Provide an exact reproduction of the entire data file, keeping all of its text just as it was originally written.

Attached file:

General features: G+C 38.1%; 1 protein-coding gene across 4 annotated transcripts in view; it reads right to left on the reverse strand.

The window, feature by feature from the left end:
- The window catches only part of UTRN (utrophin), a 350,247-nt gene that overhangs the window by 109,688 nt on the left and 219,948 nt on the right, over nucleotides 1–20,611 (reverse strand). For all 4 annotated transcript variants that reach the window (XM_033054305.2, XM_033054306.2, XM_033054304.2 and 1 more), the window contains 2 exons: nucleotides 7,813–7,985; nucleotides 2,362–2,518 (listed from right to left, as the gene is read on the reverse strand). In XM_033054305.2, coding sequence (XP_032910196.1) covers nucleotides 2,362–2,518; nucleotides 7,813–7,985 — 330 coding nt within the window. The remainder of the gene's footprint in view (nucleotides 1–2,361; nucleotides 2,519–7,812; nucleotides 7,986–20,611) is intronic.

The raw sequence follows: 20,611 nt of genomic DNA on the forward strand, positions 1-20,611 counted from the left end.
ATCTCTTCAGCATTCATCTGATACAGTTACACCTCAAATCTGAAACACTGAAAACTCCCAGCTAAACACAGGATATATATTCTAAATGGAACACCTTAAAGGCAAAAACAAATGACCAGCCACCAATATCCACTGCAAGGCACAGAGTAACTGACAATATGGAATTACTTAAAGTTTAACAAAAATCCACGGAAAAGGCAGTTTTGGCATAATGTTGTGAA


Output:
General features: G+C 38.1%; 1 protein-coding gene across 4 annotated transcripts in view; it reads right to left on the reverse strand.

The window, feature by feature from the left end:
- The window catches only part of UTRN (utrophin), a 350,247-nt gene that overhangs the window by 109,688 nt on the left and 219,948 nt on the right, over nucleotides 1–20,611 (reverse strand). For all 4 annotated transcript variants that reach the window (XM_033054305.2, XM_033054306.2, XM_033054304.2 and 1 more), the window contains 2 exons: nucleotides 7,813–7,985; nucleotides 2,362–2,518 (listed from right to left, as the gene is read on the reverse strand). In XM_033054305.2, coding sequence (XP_032910196.1) covers nucleotides 2,362–2,518; nucleotides 7,813–7,985 — 330 coding nt within the window. The remainder of the gene's footprint in view (nucleotides 1–2,361; nucleotides 2,519–7,812; nucleotides 7,986–20,611) is intronic.

The raw sequence follows: 20,611 nt of genomic DNA on the forward strand, positions 1-20,611 counted from the left end.
ATCTCTTCAGCATTCATCTGATACAGTTACACCTCAAATCTGAAACACTGAAAACTCCCAGCTAAACACAGGATATATATTCTAAATGGAACACCTTAAAGGCAAAAACAAATGACCAGCCACCAATATCCACTGCAAGGCACAGAGTAACTGACAATATGGAATTACTTAAAGTTTAACAAAAATCCACGGAAAAGGCAGTTTTGGCATAATGTTGTGAA